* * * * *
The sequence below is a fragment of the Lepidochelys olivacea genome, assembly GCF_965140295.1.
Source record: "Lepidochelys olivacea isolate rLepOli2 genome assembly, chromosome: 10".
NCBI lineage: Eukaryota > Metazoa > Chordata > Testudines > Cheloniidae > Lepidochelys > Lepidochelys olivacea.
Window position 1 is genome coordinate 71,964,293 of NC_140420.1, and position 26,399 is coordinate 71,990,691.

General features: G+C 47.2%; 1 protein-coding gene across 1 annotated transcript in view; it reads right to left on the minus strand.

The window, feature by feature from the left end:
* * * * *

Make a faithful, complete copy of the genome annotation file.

The sequence below is a fragment of the Lepidochelys olivacea genome, assembly GCF_965140295.1.
Source record: "Lepidochelys olivacea isolate rLepOli2 genome assembly, chromosome: 10".
NCBI lineage: Eukaryota > Metazoa > Chordata > Testudines > Cheloniidae > Lepidochelys > Lepidochelys olivacea.
Window position 1 is genome coordinate 71,964,293 of NC_140420.1, and position 26,399 is coordinate 71,990,691.

General features: G+C 47.2%; 1 protein-coding gene across 1 annotated transcript in view; it reads right to left on the minus strand.

The window, feature by feature from the left end: